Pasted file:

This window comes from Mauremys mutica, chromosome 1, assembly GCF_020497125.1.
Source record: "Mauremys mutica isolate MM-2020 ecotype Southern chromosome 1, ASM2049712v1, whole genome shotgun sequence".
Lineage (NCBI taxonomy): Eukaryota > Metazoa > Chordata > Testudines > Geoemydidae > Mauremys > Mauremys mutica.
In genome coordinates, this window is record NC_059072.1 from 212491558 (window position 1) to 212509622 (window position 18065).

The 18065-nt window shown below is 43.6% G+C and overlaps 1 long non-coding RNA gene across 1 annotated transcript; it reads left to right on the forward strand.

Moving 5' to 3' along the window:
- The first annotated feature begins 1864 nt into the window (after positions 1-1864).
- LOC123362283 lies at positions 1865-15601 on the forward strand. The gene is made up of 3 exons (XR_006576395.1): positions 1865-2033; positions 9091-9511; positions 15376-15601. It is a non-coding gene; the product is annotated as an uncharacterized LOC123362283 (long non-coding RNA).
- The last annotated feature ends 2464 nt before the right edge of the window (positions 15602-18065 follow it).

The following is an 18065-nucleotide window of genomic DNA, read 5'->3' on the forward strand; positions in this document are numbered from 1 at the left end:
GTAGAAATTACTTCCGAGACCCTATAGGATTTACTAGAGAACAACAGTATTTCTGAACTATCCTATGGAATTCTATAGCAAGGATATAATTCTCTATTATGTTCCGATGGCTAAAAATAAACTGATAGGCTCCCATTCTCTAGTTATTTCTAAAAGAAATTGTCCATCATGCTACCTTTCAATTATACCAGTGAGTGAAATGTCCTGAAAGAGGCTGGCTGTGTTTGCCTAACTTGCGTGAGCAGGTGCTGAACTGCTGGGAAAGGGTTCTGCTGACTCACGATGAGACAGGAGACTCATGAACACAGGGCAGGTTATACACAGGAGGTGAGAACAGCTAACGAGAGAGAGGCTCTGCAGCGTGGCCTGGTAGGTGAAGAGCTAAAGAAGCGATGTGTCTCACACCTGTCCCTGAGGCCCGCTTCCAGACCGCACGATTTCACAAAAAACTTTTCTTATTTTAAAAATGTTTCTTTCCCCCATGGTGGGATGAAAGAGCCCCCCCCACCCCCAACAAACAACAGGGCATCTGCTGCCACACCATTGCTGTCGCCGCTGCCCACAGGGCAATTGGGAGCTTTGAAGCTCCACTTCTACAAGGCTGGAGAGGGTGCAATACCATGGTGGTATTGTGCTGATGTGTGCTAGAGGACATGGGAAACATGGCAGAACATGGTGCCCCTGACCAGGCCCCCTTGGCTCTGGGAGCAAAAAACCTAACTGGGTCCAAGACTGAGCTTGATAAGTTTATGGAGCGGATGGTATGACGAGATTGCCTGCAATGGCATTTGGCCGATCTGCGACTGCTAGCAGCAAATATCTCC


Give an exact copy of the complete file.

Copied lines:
This window comes from Mauremys mutica, chromosome 1, assembly GCF_020497125.1.
Source record: "Mauremys mutica isolate MM-2020 ecotype Southern chromosome 1, ASM2049712v1, whole genome shotgun sequence".
Lineage (NCBI taxonomy): Eukaryota > Metazoa > Chordata > Testudines > Geoemydidae > Mauremys > Mauremys mutica.
In genome coordinates, this window is record NC_059072.1 from 212491558 (window position 1) to 212509622 (window position 18065).

The 18065-nt window shown below is 43.6% G+C and overlaps 1 long non-coding RNA gene across 1 annotated transcript; it reads left to right on the forward strand.

Moving 5' to 3' along the window:
- The first annotated feature begins 1864 nt into the window (after positions 1-1864).
- LOC123362283 lies at positions 1865-15601 on the forward strand. The gene is made up of 3 exons (XR_006576395.1): positions 1865-2033; positions 9091-9511; positions 15376-15601. It is a non-coding gene; the product is annotated as an uncharacterized LOC123362283 (long non-coding RNA).
- The last annotated feature ends 2464 nt before the right edge of the window (positions 15602-18065 follow it).

The following is an 18065-nucleotide window of genomic DNA, read 5'->3' on the forward strand; positions in this document are numbered from 1 at the left end:
GTAGAAATTACTTCCGAGACCCTATAGGATTTACTAGAGAACAACAGTATTTCTGAACTATCCTATGGAATTCTATAGCAAGGATATAATTCTCTATTATGTTCCGATGGCTAAAAATAAACTGATAGGCTCCCATTCTCTAGTTATTTCTAAAAGAAATTGTCCATCATGCTACCTTTCAATTATACCAGTGAGTGAAATGTCCTGAAAGAGGCTGGCTGTGTTTGCCTAACTTGCGTGAGCAGGTGCTGAACTGCTGGGAAAGGGTTCTGCTGACTCACGATGAGACAGGAGACTCATGAACACAGGGCAGGTTATACACAGGAGGTGAGAACAGCTAACGAGAGAGAGGCTCTGCAGCGTGGCCTGGTAGGTGAAGAGCTAAAGAAGCGATGTGTCTCACACCTGTCCCTGAGGCCCGCTTCCAGACCGCACGATTTCACAAAAAACTTTTCTTATTTTAAAAATGTTTCTTTCCCCCATGGTGGGATGAAAGAGCCCCCCCCACCCCCAACAAACAACAGGGCATCTGCTGCCACACCATTGCTGTCGCCGCTGCCCACAGGGCAATTGGGAGCTTTGAAGCTCCACTTCTACAAGGCTGGAGAGGGTGCAATACCATGGTGGTATTGTGCTGATGTGTGCTAGAGGACATGGGAAACATGGCAGAACATGGTGCCCCTGACCAGGCCCCCTTGGCTCTGGGAGCAAAAAACCTAACTGGGTCCAAGACTGAGCTTGATAAGTTTATGGAGCGGATGGTATGACGAGATTGCCTGCAATGGCATTTGGCCGATCTGCGACTGCTAGCAGCAAATATCTCC